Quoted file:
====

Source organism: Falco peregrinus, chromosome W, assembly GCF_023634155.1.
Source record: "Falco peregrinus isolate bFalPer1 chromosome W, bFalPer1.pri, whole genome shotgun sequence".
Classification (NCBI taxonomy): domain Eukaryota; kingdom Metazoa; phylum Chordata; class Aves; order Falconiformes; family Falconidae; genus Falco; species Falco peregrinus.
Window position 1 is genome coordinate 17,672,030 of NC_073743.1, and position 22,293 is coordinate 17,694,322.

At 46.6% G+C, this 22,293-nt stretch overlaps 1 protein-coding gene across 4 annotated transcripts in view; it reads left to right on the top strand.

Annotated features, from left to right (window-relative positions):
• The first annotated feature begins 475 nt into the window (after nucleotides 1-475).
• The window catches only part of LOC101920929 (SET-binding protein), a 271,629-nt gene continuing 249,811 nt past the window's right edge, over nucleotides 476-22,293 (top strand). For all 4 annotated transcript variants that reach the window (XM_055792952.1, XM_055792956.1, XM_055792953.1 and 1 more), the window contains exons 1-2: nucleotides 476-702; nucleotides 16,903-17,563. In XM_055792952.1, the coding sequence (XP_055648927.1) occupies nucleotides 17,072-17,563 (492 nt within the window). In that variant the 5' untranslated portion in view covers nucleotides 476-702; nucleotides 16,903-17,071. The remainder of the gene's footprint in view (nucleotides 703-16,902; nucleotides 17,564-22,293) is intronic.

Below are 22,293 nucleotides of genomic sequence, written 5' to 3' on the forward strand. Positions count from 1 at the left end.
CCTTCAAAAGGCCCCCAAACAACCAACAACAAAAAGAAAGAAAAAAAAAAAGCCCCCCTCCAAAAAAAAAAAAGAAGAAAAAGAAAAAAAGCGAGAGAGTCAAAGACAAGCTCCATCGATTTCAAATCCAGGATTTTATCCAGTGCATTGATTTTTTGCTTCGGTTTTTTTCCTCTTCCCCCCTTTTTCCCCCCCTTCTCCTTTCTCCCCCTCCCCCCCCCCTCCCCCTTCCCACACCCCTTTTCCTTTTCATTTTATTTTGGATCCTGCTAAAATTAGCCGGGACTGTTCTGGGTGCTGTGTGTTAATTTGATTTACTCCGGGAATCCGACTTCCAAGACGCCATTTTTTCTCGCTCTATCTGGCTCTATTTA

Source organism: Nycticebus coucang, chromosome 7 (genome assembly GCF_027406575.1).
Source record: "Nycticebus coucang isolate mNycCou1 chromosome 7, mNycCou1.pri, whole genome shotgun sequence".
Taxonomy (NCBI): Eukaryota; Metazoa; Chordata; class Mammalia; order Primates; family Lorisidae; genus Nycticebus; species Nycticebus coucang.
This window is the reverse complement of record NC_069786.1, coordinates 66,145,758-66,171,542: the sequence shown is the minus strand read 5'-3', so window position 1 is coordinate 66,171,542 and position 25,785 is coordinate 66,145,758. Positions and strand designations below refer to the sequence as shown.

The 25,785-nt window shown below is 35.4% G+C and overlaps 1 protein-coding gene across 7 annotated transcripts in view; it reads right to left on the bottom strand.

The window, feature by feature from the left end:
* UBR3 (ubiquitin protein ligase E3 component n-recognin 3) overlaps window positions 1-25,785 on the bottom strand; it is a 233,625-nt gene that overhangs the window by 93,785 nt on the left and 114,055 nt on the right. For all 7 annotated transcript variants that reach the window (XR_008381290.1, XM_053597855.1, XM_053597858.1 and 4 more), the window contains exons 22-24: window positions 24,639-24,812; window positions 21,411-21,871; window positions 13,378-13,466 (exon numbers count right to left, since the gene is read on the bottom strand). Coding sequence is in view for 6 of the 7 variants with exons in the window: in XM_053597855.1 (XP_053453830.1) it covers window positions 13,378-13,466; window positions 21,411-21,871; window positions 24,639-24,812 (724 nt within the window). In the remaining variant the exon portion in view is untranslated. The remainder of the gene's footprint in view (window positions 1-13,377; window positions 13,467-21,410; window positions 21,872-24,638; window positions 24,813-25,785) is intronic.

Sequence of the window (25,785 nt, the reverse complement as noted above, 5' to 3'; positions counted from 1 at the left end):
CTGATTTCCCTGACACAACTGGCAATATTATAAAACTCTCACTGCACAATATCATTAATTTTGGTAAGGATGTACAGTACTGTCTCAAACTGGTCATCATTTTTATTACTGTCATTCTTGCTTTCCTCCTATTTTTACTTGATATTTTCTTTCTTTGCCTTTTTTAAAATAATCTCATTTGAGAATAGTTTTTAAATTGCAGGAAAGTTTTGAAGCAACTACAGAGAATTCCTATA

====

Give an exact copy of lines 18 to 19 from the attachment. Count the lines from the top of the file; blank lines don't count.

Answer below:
Sequence of the window (25,785 nt, the reverse complement as noted above, 5' to 3'; positions counted from 1 at the left end):
CTGATTTCCCTGACACAACTGGCAATATTATAAAACTCTCACTGCACAATATCATTAATTTTGGTAAGGATGTACAGTACTGTCTCAAACTGGTCATCATTTTTATTACTGTCATTCTTGCTTTCCTCCTATTTTTACTTGATATTTTCTTTCTTTGCCTTTTTTAAAATAATCTCATTTGAGAATAGTTTTTAAATTGCAGGAAAGTTTTGAAGCAACTACAGAGAATTCCTATA